I am nothing more, and possibly less than, a poetry novice. I had always shied away from poetry apart from when we were forced – and yes that’s how I felt whilst there – to study it during GCSE English Literature classes. I never really understood them, and lacking confidence in my analysing abilities, something I believed was crucial to understanding and enjoying the medium, I shied away and made peace with my never being one of those readers who quote poetry (or prose, but that may be a separate post).
When I first discovered Neil Hilborn it was through a video circulating, around Facebook, of a recital of his poem ‘OCD’. It was stunning, the power and the raw emotion in his voice was incredible, and the words left me in tears. I then searched out more of his poems; luckily there are a lot on the Youtube channel Button Poetry, also the publisher of the poetry collection ‘Our Numbered Days’ that I was very excited to find in Waterstones.
Before cracking the spine – figuratively, as far as I can help it, it’s never literally – I took to Twitter and, confirming my unease about poetry, asked how I should approach the collection. Are they best read as one would read a novel, turning the page until the end of the book or until the end of available free time? Is it best approached as each poem takes my fancy, skipping back and forth until I have completed the collection? Should there be gaps in between – one a day – with time to digest and think about each poem before delving into the next? As transpired, and as I suspected, there was no right answer. So, I read ‘OCD’ first and then went back to the beginning and read one after the other, from start to finish. It’s a short collection, 72 pages total, and I had traveled from front to back cover in less than an hour.
Everyone reads in their own way and at their own speed. I know and love this, but I felt embarrassed. I felt embarrassed that my Goodreads would show that this book changed its status from ‘reading’ to ‘read’ in little more than an hour. I was embarrassed (and frustrated) that I couldn’t find anything more than the words placed on the page. They were amazing words, heartfelt and beautiful but they were all I saw; entirely, I hasten to add through my own faults? Lack of skills? Inexperience? So, to cover my embarrassment I waited a few days before sending ‘Our Numbered Days’ to the ‘read’ shelf with 3 stars.
What am I wondering is why did I feel as though I had to fabricate a different experience? I have no problem with reading a book in a day and publicising that fact through Goodreads, in fact, I feel a little proud if I manage to finish one book and start another in a day. So why did I feel so vehemently the opposite about this, the first and only poetry book, on my shelves? Is it because it is seen as a higher art form? Is this a continuation of my hang-ups surrounding my lack of analytical skills or enthusiasm about Literature, which also continues to be seen as more important? I don’t know.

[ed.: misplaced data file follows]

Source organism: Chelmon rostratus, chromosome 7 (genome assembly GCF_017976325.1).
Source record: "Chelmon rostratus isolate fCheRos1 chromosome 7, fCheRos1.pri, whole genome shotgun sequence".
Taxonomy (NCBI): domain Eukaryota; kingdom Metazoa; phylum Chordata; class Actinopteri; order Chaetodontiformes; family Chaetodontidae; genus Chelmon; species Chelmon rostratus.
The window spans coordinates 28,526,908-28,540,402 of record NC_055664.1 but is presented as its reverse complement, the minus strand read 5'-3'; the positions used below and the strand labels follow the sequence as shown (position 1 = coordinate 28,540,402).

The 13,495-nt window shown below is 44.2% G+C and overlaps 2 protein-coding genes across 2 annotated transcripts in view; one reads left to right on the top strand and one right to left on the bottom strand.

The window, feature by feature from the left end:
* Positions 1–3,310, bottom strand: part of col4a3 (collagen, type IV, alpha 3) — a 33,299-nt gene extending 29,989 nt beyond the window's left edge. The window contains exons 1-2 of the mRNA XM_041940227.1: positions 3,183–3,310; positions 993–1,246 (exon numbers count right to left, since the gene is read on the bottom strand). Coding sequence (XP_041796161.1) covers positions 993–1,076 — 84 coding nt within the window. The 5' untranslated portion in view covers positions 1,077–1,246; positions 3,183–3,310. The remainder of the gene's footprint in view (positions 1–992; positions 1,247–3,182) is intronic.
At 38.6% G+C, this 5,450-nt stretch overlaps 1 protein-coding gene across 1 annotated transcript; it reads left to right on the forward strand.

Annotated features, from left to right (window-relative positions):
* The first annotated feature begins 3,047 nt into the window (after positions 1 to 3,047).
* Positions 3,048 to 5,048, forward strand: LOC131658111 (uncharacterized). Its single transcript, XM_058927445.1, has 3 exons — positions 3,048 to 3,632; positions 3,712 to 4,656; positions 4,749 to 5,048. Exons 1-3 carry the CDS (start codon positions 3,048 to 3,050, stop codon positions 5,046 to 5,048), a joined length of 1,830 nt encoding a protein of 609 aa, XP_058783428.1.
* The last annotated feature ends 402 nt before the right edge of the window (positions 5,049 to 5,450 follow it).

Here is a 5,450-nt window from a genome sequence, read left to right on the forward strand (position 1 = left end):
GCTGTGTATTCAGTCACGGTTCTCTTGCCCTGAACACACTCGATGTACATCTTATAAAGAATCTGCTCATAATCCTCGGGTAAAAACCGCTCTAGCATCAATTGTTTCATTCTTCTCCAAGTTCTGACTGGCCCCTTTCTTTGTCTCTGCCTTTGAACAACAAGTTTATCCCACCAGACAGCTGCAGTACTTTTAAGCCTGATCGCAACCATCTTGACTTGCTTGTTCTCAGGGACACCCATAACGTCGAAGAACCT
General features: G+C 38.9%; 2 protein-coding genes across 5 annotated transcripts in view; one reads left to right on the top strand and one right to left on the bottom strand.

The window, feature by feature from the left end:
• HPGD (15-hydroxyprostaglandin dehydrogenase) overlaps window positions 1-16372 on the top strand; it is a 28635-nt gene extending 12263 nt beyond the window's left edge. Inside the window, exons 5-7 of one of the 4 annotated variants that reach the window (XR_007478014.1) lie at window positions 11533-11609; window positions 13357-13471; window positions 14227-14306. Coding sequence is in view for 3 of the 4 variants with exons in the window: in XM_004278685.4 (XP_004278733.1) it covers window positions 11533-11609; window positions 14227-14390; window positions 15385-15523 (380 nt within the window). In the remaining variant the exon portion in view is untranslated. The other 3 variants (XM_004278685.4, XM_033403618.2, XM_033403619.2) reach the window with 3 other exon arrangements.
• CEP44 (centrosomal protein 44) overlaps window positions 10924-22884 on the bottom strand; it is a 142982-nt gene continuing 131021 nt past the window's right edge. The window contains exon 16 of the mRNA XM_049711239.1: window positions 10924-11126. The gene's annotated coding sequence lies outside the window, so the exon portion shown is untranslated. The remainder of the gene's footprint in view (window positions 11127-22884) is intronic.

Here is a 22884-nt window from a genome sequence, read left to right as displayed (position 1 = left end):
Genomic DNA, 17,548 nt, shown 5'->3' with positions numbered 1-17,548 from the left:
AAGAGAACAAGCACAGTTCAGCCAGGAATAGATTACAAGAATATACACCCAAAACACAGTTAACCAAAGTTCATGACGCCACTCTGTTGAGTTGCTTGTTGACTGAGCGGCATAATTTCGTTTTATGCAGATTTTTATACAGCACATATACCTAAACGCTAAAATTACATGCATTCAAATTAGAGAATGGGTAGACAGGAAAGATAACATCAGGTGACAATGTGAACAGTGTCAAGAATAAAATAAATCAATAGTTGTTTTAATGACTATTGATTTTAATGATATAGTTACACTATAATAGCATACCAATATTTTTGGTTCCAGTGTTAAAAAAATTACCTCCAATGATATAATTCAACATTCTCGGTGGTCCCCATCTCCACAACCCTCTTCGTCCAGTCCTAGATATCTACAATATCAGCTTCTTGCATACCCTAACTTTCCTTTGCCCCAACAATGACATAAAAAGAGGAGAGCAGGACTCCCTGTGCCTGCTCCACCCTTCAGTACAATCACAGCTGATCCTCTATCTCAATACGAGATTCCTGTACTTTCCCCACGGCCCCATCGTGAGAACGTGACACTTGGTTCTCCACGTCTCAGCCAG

Amongst all that I am maybe unsure about, of this I am certain: Neil Hilborn is very talented his poems are incredible, significant and are well worth a read or listen. Just because it may be that my preferred method is through spoken word, that fact does not change in the slightest.
How do you read poetry? Do you like Poetry? Have you ever had the same concerns as me? Let me know the answers to these, or anything else you want to share, in the comments below?
When I was an undergrad I thought I didn’t really ‘get’ poetry properly – I think the fact that school tends to ignore a lot of modern poets doesn’t help. I really started enjoying poetry when I got an anthology called Staying Alive, edited by Neil Astley, which introduced me to sooo many poets I’d never heard of and lots of whom I loved. Anthologies are great for figuring out what you like!
I love spoken word as well! My recommendations are Rhiannon McGavin and Hollie McNish. Very different but both brilliant. Also Jen Campbell has a great poetry playlist on YouTube – some videos talking about how to approach poetry, which are fab. Her own poems are fantastic – I especially love ‘There’s That Story.’ and ‘Hello, Dark.’
I know exactly what you mean about feeling like you’ve read too quickly with poetry, but I think it’s a really interesting thing. Everyone can choose what pace they read at, far more than with prose. I read Wendy Cope’s ‘Serious Concerns’ last year really quickly, whereas with Yehuda Amichai I tend to linger over one poem for ages – when I first read his poem ‘The Diameter of the Bomb’ I went back to it over and over for months because I couldn’t get it out of my head. It depends on the reader and on the poem, which I find really exciting.
Great post, interested to hear about any of your further adventures into poetry! x
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You know what’s really crazy… I literally just discovered Neil today randomly watching videos on Facebook. I, personally, love poetry. i write poetry, i read poetry but I will admit I’m insecure at times about dissecting poems. I don’t always come to the same conclusions as what the writer intended or a class claimed but I think that’s the beauty of poetry, a lot like music lyrics, you can interpret it anyway you heart desires because all that matters is what it made you feel.
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